Raleigh Women Tackle the Confidence Gap by Reinventing Charm School
Learn about the program Beam School
Photo courtesy of Elena Caron
“Good manners reflect something from the inside — an innate sense of consideration for others and respect for self.” — Emily Post
The phrase “confidence gap” is a common one, with an alarming number of studies and statistics that speak to it. One, in particular, from the best-selling book, “The Confidence Code for Girls” by Katty Kay and Claire Shipman (HarperCollins 2018), presents research revealing that females increasingly lose confidence by upwards of 30 percent as they approach adolescence, and a lack of self-assurance can weigh them down by the time they reach adulthood.
A group of Raleigh women have come together to do something about this by launching Beam School, an eight-week program for girls ages 12-15. BEAM stands for the school’s reminder for all women to BE who I AM.
Finishing or “charm” schools, which originated in Switzerland in the late 1800s and peaked in popularity during the 1920s, focused on teaching young women social graces and upper-class cultural rites in preparation for their entry into society. According to “Charm Academy: Switzerland’s Finishing School,” written by Haig Simonian for the Sept. 30, 2010 edition of Financial Times, their popularity began to decline during the 1960s as conceptions of women’s role in society began to shift — and due to succession issues related to these typically family-run schools. Charm schools experienced a revival during the 1990s, although their business model had radically changed.
Nearly 100 years after the peak of charm school, Beam School co-founders Emma Carter and Claire Roberts, who both have backgrounds in beauty and fashion, are reinventing this traditional concept yet again. Their hope is that by participating in Beam School courses, students will not fall victim to the confidence gap.
“Charm school sounds like putting on a front and that’s what it used to be,” Carter says.
“We want real connections made in our courses,” Roberts says.
Because of this, the school’s motto is: “Cultivating inner and outer style.” The program focuses on myriad aspects in a young female’s life, from social media best practices and conversation skills, to makeup tricks and dressing for her body type. There’s even a lesson on handwriting thank-you notes.
To set the tone for and focus on individuality, girls create vision boards during the first day of class. They make collages filled with images of concepts that spark joy. Seven teenage girls recently sat in Carter’s studio during class and poured through stacks of magazines to identify and cut out some of those images for their vision boards. Some consisted of sunny beaches, fresh fruit, sundresses and bright red lips. Another displayed female athletes, Paris in winter and a soccer ball. The purpose of this project is to encourage the idea that in order for participants to find confidence within themselves, they must know themselves first.
“Girls reject being told what to do,” Carter says. “We’re not putting them in a box, we want them to be comfortable.”
There are challenges with any schooling of this sort, especially during the often-rocky tween and teen years, but Roberts says the girls have been “much more engaged than expected.”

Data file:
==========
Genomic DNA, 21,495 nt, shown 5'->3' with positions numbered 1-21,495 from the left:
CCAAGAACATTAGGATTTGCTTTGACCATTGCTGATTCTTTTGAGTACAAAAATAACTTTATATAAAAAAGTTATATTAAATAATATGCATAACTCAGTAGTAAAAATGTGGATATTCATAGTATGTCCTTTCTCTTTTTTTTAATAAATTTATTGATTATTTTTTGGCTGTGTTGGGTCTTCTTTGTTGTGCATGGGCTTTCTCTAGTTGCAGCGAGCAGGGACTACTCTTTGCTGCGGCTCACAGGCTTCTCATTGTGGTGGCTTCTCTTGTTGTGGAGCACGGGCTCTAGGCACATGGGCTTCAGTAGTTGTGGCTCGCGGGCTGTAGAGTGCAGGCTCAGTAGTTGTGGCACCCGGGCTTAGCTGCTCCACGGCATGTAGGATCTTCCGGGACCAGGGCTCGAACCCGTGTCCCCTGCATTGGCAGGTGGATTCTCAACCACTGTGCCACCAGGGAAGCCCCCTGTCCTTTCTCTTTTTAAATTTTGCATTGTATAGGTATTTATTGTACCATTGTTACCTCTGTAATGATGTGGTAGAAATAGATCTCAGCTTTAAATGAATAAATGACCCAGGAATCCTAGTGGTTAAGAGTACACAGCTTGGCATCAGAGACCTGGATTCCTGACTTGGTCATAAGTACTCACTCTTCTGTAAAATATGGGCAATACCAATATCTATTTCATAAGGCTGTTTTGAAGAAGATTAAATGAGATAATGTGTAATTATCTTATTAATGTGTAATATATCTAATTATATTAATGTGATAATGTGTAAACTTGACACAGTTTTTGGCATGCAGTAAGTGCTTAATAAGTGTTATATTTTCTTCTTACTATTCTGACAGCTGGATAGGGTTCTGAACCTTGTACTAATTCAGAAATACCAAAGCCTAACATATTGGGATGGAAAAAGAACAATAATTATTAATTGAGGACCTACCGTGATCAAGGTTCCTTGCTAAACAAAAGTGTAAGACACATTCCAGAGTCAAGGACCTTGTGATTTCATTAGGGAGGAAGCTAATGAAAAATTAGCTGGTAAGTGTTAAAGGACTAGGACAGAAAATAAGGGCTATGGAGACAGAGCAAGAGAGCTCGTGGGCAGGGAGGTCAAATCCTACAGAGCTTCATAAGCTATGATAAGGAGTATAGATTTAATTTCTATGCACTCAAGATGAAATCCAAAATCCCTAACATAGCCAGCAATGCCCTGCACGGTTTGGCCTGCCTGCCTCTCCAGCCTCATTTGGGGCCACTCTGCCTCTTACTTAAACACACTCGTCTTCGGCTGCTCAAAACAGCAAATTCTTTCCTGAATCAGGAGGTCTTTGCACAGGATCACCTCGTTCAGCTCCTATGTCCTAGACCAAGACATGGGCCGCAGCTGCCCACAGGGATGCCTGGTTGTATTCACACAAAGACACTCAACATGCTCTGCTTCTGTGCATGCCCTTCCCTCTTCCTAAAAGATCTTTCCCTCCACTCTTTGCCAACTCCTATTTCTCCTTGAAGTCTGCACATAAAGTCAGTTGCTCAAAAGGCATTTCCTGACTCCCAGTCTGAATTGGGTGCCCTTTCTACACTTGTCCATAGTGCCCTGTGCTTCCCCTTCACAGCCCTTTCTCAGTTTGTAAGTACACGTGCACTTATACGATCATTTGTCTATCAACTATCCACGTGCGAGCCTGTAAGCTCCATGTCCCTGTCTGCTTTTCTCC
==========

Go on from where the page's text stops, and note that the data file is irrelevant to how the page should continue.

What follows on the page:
Admittedly, Carter and Roberts have observed that participants are most excited about the course’s beauty lessons — makeup and hairstyling tutorials — which they plan to use to their advantage to teach the girls other, more serious, elements of the program.
“We’re still advocating for traditional social grace, but adding tough topics like social media and real-versus-fake imagery on the web,” Carter says.
Natalie Weiss, a course contributor who is a local graphic designer working in mainstream media, is passionate about social graces and real-life human interactions.
“Claire and Emma are using the outer beauty aspect to utilize the girls’ inner skills and inner beauty,” Weiss says. “I truly think that’s the core mission of Beam School: The hope that by starting with the teen years and drawing them in with beauty, they can utilize teaching what’s on the inside.”
Thinking Outside of the Screen
Weiss wants to help encourage these lessons through her contributions to the Beam School’s curriculum.
“I’m hoping I can impart that there’s a possibility of a little bit of a fuller experience,” she says. “Don’t let your phone and social media be in charge of you; don’t let a device cloud who you are as a person.”
Weiss plans to communicate the importance of human-to-human exchanges and encourage girls to rethink how often they should be behind a screen.
Photos courtesy of Elena Caron
“The digital world is affecting every way we interact,” she says. “We need to find a structure to that so we can protect human interaction.”
Weiss recognizes the benefits and needs of today’s modern tech world, but worries about its overuse and impact on mental health.
“Obviously they need to be with technology, but my fear is how to be without it,” she says.
Encouraging fuller life experiences so participants become part of a community is one of the Beam School’s most important objectives.
Another objective is to emphasize the importance of sisterhood, of which the elephant symbolizes. Beam School participants receive a small elephant charm at the end of the course as a reminder of what they’ve learned, and that they should carry that wisdom with them into adulthood. An image of this animal appears on every page of the program’s curriculum book.
“It’s not survival of the fittest,” Carter says. “Female elephants march to the beat of the most vulnerable.”
Addie Ladner lives in Raleigh with her husband, two young children and beagle mix.